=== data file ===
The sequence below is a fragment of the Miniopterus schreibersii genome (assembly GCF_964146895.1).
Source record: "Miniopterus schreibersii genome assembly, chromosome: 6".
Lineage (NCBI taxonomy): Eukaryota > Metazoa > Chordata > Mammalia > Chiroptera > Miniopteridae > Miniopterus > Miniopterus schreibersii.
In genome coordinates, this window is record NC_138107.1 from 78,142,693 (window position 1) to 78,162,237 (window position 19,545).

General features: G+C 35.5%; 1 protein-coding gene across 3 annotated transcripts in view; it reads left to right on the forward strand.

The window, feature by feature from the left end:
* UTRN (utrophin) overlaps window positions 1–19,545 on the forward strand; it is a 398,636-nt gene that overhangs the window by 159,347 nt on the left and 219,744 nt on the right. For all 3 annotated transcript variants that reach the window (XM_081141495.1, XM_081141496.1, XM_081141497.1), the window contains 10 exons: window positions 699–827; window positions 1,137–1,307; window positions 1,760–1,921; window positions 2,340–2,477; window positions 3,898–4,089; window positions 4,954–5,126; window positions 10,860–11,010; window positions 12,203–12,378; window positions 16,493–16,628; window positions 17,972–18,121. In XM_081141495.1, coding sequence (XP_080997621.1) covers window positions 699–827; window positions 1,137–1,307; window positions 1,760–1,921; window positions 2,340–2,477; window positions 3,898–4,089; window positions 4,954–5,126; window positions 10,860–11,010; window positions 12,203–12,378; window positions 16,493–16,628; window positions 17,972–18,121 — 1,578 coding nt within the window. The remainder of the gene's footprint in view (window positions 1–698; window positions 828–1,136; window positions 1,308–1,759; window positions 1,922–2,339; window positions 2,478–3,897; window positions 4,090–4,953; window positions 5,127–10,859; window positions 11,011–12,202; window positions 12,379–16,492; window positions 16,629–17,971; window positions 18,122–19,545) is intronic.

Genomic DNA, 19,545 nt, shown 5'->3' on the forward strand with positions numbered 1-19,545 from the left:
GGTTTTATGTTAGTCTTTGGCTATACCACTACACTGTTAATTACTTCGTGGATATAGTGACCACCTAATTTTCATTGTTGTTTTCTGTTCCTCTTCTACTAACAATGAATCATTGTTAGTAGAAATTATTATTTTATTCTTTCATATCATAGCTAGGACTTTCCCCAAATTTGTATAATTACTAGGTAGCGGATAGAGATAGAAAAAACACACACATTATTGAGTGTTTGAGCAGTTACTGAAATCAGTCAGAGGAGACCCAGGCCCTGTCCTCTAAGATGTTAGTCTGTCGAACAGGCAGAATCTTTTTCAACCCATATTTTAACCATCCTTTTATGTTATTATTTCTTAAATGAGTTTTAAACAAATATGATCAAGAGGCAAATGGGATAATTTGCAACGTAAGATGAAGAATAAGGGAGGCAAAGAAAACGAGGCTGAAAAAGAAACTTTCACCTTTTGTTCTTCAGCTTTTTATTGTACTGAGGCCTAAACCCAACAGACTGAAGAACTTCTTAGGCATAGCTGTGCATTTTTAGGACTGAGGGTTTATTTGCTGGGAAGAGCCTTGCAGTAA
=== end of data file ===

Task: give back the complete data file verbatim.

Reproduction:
The sequence below is a fragment of the Miniopterus schreibersii genome (assembly GCF_964146895.1).
Source record: "Miniopterus schreibersii genome assembly, chromosome: 6".
Lineage (NCBI taxonomy): Eukaryota > Metazoa > Chordata > Mammalia > Chiroptera > Miniopteridae > Miniopterus > Miniopterus schreibersii.
In genome coordinates, this window is record NC_138107.1 from 78,142,693 (window position 1) to 78,162,237 (window position 19,545).

General features: G+C 35.5%; 1 protein-coding gene across 3 annotated transcripts in view; it reads left to right on the forward strand.

The window, feature by feature from the left end:
* UTRN (utrophin) overlaps window positions 1–19,545 on the forward strand; it is a 398,636-nt gene that overhangs the window by 159,347 nt on the left and 219,744 nt on the right. For all 3 annotated transcript variants that reach the window (XM_081141495.1, XM_081141496.1, XM_081141497.1), the window contains 10 exons: window positions 699–827; window positions 1,137–1,307; window positions 1,760–1,921; window positions 2,340–2,477; window positions 3,898–4,089; window positions 4,954–5,126; window positions 10,860–11,010; window positions 12,203–12,378; window positions 16,493–16,628; window positions 17,972–18,121. In XM_081141495.1, coding sequence (XP_080997621.1) covers window positions 699–827; window positions 1,137–1,307; window positions 1,760–1,921; window positions 2,340–2,477; window positions 3,898–4,089; window positions 4,954–5,126; window positions 10,860–11,010; window positions 12,203–12,378; window positions 16,493–16,628; window positions 17,972–18,121 — 1,578 coding nt within the window. The remainder of the gene's footprint in view (window positions 1–698; window positions 828–1,136; window positions 1,308–1,759; window positions 1,922–2,339; window positions 2,478–3,897; window positions 4,090–4,953; window positions 5,127–10,859; window positions 11,011–12,202; window positions 12,379–16,492; window positions 16,629–17,971; window positions 18,122–19,545) is intronic.

Genomic DNA, 19,545 nt, shown 5'->3' on the forward strand with positions numbered 1-19,545 from the left:
GGTTTTATGTTAGTCTTTGGCTATACCACTACACTGTTAATTACTTCGTGGATATAGTGACCACCTAATTTTCATTGTTGTTTTCTGTTCCTCTTCTACTAACAATGAATCATTGTTAGTAGAAATTATTATTTTATTCTTTCATATCATAGCTAGGACTTTCCCCAAATTTGTATAATTACTAGGTAGCGGATAGAGATAGAAAAAACACACACATTATTGAGTGTTTGAGCAGTTACTGAAATCAGTCAGAGGAGACCCAGGCCCTGTCCTCTAAGATGTTAGTCTGTCGAACAGGCAGAATCTTTTTCAACCCATATTTTAACCATCCTTTTATGTTATTATTTCTTAAATGAGTTTTAAACAAATATGATCAAGAGGCAAATGGGATAATTTGCAACGTAAGATGAAGAATAAGGGAGGCAAAGAAAACGAGGCTGAAAAAGAAACTTTCACCTTTTGTTCTTCAGCTTTTTATTGTACTGAGGCCTAAACCCAACAGACTGAAGAACTTCTTAGGCATAGCTGTGCATTTTTAGGACTGAGGGTTTATTTGCTGGGAAGAGCCTTGCAGTAA